Is a large publicly-traded company responsible only for making its shareholders the most money possible? Or is it also responsible for making the world a better place? Recently, one of the world’s most influential investors, Laurence Fink, drafted a surprising letter urging the CEOs of the worlds biggest companies to do more for their shareholders. He suggests that “doing more” doesn’t just mean “increasing profits;” it also means looking out for their shareholders’ social and environmental well-being through the company’s business decisions.
There is growing pressure for investors to factor morality into business decisions. In Current Anthropology, scholars Marina Welker and David Wood take an anthropological approach to dissecting how the tension between shareholding and personhood has played out in different corporations.
While we think of successful shareholders as being solely invested in the size of their dividends, in reality, shareholders are often profoundly distanced from what they own, and are institutionally unable to influence a company’s decision to any significant degree. Welker and Wood point out that this wasn’t always so, writing that in the early nineteenth century,
American shareholders had a more powerful sense of agency over and responsibility for the corporations in which they invested. Shareholders’ sense of responsibility for the actions of corporations they owned derived from their potential liability for corporate activities and debts. These legal determinations of shareholder agency and responsibility were embedded in a broader conceptualization of the individual shareholder as belonging to a body politic, a sense of membership that was directly modeled on citizenship in a state.
Today’s business structure is markedly different. In the twentieth century, shareholding became a much more passive activity; you might own a piece of a company, but it was a theoretical ownership which didn’t necessarily give you much of a say, and the private sector played an entirely different role than the public one. As a result, shareholders lost the agency to insist their personal values be reflected in their investments. Companies, therefore, had less impetus to consider them.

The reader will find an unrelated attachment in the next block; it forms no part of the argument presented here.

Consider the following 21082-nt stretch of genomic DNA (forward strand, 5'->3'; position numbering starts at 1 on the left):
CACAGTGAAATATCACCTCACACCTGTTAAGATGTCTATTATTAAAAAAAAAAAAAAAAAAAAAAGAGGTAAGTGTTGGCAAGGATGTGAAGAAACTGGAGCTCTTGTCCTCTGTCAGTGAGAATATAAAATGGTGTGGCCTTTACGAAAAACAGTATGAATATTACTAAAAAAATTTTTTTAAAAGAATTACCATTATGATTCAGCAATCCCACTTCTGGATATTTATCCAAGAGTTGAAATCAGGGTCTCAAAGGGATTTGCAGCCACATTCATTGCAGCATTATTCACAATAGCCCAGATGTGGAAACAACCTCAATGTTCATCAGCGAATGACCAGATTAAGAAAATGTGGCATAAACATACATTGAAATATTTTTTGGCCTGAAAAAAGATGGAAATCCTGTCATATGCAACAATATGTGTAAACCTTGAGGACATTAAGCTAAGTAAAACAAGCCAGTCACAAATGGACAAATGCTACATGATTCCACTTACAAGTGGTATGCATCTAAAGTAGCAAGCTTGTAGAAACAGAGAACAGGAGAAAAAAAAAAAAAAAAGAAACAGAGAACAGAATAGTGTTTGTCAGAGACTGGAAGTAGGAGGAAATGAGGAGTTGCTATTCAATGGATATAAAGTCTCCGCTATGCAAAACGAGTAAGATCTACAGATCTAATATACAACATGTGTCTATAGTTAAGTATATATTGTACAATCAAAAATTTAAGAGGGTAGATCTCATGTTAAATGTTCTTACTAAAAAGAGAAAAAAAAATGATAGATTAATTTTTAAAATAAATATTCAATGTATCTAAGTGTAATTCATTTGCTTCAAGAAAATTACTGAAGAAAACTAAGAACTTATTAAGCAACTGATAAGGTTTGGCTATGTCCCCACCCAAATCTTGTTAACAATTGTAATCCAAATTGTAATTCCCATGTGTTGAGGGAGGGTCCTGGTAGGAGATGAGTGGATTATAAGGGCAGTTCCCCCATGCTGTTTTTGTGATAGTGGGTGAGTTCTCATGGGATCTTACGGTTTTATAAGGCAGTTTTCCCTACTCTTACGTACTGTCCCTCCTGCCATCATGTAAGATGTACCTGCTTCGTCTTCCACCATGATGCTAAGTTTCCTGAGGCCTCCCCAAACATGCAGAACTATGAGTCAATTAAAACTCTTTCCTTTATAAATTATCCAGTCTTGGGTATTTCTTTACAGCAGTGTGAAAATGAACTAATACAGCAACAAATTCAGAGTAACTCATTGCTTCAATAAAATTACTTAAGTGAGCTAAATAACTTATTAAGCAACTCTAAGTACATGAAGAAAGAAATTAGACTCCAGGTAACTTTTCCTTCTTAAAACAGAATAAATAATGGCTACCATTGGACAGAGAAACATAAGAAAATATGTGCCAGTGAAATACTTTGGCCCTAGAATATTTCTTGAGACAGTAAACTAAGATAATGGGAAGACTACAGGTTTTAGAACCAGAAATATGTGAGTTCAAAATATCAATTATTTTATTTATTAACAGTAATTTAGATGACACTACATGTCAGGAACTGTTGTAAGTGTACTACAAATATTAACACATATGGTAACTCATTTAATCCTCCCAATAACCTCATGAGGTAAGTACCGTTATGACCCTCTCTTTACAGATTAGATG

Recently, this has become untenable. Media scrutiny is more intense. Shareholder activism, an umbrella term for movements which encourage businesses to consider ethics as well as profit, is becoming stronger. It takes different forms; some shareholders argue that bad ethics makes for bad press, and therefore bad business. Others try to institute a degree of oversight to ensure that shareholders’ personal beliefs are considered by the companies managing their money, and that they don’t act against them. And others demand that companies act in an ethical manner simply because it is the right thing to do.
Ultimately, a company decides for itself what its priorities are, but it does exist to accrue benefits—financially and, perhaps, otherwise—for its shareholders.
Current Anthropology, Vol. 52, No. S3, Corporate Lives: New Perspectives on the Social Life of the Corporate Form: Edited by Damani J. Partridge, Marina Welker, and Rebecca Hardin (Supplement to April 2011), pp. S57-S69
The University of Chicago Press on behalf of Wenner-Gren Foundation for Anthropological Research